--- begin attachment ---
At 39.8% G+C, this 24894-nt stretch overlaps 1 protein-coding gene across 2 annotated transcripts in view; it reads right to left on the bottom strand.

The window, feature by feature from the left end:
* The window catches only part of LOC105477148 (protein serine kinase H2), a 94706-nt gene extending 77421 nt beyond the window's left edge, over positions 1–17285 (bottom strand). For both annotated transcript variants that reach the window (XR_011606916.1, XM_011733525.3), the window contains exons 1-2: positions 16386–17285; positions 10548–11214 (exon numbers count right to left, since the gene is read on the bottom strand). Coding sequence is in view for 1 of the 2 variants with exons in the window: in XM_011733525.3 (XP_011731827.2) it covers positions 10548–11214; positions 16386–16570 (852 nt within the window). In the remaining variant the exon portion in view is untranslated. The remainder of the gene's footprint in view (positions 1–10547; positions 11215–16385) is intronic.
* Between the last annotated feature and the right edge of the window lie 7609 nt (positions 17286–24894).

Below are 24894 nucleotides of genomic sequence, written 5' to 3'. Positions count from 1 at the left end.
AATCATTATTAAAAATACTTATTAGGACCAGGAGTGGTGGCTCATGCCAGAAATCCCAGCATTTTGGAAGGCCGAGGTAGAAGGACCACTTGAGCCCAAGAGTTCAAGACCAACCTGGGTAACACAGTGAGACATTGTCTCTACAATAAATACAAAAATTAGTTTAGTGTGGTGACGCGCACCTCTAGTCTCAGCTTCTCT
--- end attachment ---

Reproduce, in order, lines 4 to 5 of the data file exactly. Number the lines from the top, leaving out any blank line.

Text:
* Between the last annotated feature and the right edge of the window lie 7609 nt (positions 17286–24894).

Below are 24894 nucleotides of genomic sequence, written 5' to 3'. Positions count from 1 at the left end.